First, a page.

There are two problems; confidence and money.
The NHS and social care have lost their confidence in procuring healthcare technology systems. Recent initiatives from NHS Data to assess the state of NHS tech have revealed a patchwork of un-readiness. With no specific leadership from NHS authorities, no clear priorities, difficulty in identifying suitable systems to invest in and a very confused future, NHS managers see procurement as a risk.
The common law of business logic might tell you that an organization the size of the NHS, with its buying clout, would make its mind up, buy a lorry load of good stuff and have it delivered to every hospital for someone to plug-in and make connected healthcare work. Instead there is a labyrinth of business case duplication, hesitation and few real high-end skills. A convoluted tangle is putting it mildly.
Ultimately, buying IT has become too risky; just ask Cambridge FT. They installed a new patient administration system. It was years in the planning, months in rehearsal and weeks of support and back up for staff. Minor glitches were seized-on by the press and regulators, culminating in one of the best NHS chief executives throwing in the towel.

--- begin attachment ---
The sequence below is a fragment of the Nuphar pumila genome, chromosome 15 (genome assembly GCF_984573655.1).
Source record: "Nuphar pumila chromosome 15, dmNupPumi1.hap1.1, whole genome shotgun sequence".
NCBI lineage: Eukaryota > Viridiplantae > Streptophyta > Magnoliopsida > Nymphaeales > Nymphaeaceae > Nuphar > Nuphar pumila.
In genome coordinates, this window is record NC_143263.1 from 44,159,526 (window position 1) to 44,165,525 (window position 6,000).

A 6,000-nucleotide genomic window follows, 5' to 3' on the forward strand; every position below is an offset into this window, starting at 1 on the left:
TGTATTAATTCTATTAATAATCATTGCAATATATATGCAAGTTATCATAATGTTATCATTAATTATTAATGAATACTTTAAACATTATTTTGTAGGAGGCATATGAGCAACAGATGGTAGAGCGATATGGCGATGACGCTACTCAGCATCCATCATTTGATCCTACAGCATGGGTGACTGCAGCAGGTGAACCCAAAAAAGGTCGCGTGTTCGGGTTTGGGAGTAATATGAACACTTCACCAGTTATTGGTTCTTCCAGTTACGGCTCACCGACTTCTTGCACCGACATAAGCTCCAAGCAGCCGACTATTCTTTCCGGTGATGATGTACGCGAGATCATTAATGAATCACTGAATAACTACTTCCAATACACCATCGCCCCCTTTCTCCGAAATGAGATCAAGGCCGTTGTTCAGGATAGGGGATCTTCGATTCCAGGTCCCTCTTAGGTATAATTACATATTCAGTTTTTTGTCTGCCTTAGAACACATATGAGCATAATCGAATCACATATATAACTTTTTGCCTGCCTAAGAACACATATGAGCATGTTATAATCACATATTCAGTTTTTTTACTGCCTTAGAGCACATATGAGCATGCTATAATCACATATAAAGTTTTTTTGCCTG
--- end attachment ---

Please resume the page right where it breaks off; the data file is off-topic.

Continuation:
And that brings us to the money problem. Why take the risk especially at a time when the best of all possible excuses is known to the entire nation? ‘There’s no money for this’. Perhaps the NHS should be responsible for finding the money. Moreover, suppliers have to make it easier to buy.
Companies like IMS Maxims have pioneered open source software. The NHS should be forming a queue at their door but unfounded suspicion and caution about ongoing commitments means progress has been slow.
Alternative funding ideas are also needed. Why not just install systems for free and every time a user presses F10, or whatever the key, 0.001p is spent? Pay to use could be a revenue solution to a capital problem. The prospect of the hardware and software licenses staying on the vendors books and the attraction of capital and corporation tax relief seems to pass them by.
Even should this happen, it may be redundant. New technologies are overtaking us. Cloud storage will make servers redundant, Apps replace screens and terminals. Staff will bring their own device to work and use it for all purposes using simple software that connects them, confidentially to records and data, and wipes the information as they leave the building. RDF technologies tracking nurse-patient facing time, all interfaces blue-toothed to the record system and WiFi ubiquitous throughout the estate. Performance dashboards on the Chief Exec’s desk and displayed in real-time on the website… and then the alarm rang and I woke up!